“There is more than one kind of freedom, said Aunt Lydia. Freedom to and freedom from. In the days of anarchy, it was freedom to. Now you are being given freedom from. Don’t underrate it.”
—Margaret Atwood, “The Handmaid’s Tale”
For the past few weeks, Washington has been buzzing about contraceptives. It’s to be expected from a dramatic comedy dripping with sex, religion, government and health insurance.
It all started when the Department of Health and Human Services said that, under Affordable Care Act rules, health plans would have to cover contraceptives.
Given studies showing that “contraceptive use is virtually universal in the U.S.” and that “98 percent of women of reproductive age have used one or more methods,” and that oral contraceptives are often prescribed for irregular or absent menstrual periods, menstrual cramps, acne, PMS, endometriosis and Polycystic Ovary Syndrome, it seemed commonsensical to cover “the pill.”
But it’s not that simple. Because some faith-based organizations find contraceptives counter to their convictions, they don’t want to pay for them as part of the employee health plans at their hospitals, schools and charities.
As a compromise, the Obama administration said that, when faith-based employers can’t pay for contraceptives on moral grounds, the cost is to be absorbed by insurers so employees who so choose still have access.
But, alas, that wasn’t good enough for some church officials. They argued that insurers would simply spread the cost of contraceptive coverage among all employers (including faith-based payors). They also said that some faith-based employers self-insure and wouldn’t want to include contraceptives at all.
At this point, Congress entered stage right. First, there was a House hearing with an all-male panel.
Typical of divided Washington, members of Congress couldn’t even agree as to what they were talking about. Democrats claimed the hearing was about contraceptives and women’s right to choose. Republicans said it was about religious freedom and the churches’ right to choose.
When Republicans refused to hear pro-contraceptive testimony from Sandra Fluke, a Georgetown University law student, Democrats staged their own hearing where Fluke spoke about a friend who needed oral contraceptives for polycystic ovary syndrome.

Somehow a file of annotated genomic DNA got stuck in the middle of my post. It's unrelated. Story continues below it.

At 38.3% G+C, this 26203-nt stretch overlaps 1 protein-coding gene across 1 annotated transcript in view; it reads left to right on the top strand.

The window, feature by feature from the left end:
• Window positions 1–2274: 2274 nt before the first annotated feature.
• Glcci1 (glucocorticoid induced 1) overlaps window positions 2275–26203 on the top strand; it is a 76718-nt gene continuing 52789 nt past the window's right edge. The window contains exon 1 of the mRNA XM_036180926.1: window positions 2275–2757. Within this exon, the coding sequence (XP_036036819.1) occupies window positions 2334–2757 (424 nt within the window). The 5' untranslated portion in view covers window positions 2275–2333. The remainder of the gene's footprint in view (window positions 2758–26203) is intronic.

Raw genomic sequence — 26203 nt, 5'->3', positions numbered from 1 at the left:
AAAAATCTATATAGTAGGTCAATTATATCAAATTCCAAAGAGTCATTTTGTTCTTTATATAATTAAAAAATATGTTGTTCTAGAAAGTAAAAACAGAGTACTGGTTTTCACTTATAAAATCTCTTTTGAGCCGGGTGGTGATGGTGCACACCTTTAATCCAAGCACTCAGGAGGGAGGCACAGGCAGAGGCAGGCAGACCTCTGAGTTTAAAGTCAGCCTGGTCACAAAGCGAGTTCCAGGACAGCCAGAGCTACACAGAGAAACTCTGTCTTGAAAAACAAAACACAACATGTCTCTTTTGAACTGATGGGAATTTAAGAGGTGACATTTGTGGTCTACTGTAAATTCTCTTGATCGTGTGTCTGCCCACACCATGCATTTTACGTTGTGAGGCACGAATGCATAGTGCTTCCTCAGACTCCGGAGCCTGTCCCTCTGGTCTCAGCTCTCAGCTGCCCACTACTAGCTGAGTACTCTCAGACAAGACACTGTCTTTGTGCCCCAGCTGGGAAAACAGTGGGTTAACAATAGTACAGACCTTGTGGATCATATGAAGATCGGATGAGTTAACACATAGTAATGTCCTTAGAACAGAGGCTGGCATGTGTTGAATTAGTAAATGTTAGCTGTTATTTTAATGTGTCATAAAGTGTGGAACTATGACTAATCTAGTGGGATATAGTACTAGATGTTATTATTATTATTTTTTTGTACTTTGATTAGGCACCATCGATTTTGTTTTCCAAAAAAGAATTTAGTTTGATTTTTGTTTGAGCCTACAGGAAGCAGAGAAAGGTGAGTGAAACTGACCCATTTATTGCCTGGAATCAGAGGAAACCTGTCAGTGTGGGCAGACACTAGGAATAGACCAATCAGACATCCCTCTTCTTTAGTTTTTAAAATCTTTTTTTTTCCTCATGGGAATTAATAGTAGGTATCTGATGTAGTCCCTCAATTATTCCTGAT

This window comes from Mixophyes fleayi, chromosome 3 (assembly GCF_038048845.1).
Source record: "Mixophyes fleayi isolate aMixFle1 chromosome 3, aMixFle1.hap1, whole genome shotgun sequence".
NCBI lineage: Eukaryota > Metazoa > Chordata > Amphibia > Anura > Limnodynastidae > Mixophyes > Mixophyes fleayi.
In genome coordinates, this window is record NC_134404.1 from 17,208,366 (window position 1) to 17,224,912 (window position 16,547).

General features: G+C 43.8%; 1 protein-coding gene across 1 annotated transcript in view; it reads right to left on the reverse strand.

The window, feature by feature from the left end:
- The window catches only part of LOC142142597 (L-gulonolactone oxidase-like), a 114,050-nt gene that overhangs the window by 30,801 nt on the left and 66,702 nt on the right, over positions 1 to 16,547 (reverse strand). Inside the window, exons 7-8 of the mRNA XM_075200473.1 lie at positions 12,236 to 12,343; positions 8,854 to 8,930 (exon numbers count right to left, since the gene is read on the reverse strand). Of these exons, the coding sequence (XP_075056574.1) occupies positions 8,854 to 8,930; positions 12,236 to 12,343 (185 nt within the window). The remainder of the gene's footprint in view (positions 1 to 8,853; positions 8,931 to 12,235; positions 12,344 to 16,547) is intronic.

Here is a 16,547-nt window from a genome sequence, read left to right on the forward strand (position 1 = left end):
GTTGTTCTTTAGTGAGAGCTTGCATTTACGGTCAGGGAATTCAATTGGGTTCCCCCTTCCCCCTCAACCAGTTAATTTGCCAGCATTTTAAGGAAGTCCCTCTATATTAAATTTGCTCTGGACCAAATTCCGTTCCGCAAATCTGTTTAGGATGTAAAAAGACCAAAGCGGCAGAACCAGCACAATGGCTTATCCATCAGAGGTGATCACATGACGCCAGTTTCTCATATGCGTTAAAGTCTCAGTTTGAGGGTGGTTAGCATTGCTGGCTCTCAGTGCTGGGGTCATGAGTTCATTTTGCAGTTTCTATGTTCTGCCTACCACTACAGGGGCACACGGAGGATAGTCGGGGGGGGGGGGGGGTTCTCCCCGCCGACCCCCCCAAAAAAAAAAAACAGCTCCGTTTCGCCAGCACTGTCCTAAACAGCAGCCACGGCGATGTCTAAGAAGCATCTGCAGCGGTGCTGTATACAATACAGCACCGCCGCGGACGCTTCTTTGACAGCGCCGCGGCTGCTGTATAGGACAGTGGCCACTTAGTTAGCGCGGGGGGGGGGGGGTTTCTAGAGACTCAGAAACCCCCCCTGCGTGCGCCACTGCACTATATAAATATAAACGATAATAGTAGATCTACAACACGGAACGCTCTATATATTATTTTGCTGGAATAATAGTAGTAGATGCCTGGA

Fluke was later lambasted by radio commentator Rush Limbaugh for being a “slut” and “prostitute” who wanted to be “paid to have sex.” He said that, in return, she should show videos of herself having sex on YouTube.
After losing many advertisers, Limbaugh apologized for his “word choices.”
Meanwhile, Sen. Roy Blunt, R-Mo., proposed legislation that would have allowed any employer to refuse coverage for any kind of health care by citing “moral reasons.”
My firm, I suppose, could have refused to cover lung disease, cancer and heart disease for smokers because I morally object to underwriting slow-motion suicide and homicide by tobacco.
But there’s a bigger question here: Who decides? Government? The Church? Employers? You?
Many people on the right are weary of what they see as holier-than-thou government telling them what to do.
“It is a top down … government-knows-best attitude,” said presidential candidate Rick Santorum on “Meet the Press,” “and it’s reaching more and more places in people’s lives.”
Others see the issue as a top-down, church-knows-best attitude that aspires to affect believers and non-believers alike.
“When Catholic institutions deny employees coverage for contraception that is available to everyone else, they impose religious values on a secular transaction and therefore deny First Amendment rights to those who don’t ascribe to their employer’s values,” wrote Kenyon College student Jon Green.
As for the Blunt amendment, it would have let business owners decide.
“If this amendment passes,” said Sen. Charles Schumer, D-N.Y., “it would ban contraception coverage for any woman in America whose boss has a personal objection to it. This measure would force women to surrender control of their own health decisions to their bosses.”
The Blunt amendment was voted down.
In her dystopian novel “The Handmaid’s Tale,” Canadian author Margaret Atwood writes of a future America (called Gilead) in which the Constitution is kaput, a totalitarian theocracy is in control, and many women are relegated to child-bearing and servitude.
Some women regret their lost freedom.
“We seemed to be able to choose, then. We were a society dying of too much choice,” says one character.
So when it comes to “Who decides?,” perhaps the answer should be, “You do.”
In that ideal world, government—as promoter and protector of the constitutionally promised “general welfare”—can ensure that we have choices available and that those choices don’t endanger us or others around us.
In that ideal world, churches can provide moral guidance to believers, without asking government to impose those beliefs on everyone.
In that ideal world, businesses can recruit and retain workers by helping to fund their health care, but owners can’t exclude benefits based on their own whims.
That kind of individuals-in-charge “American Tale” beats the institutional oppression of “The Handmaid’s Tale” hands down.•
Hetrick is an Indianapolis-based writer, speaker and public relations consultant. His column appears twice a month. He can be reached at email@example.com.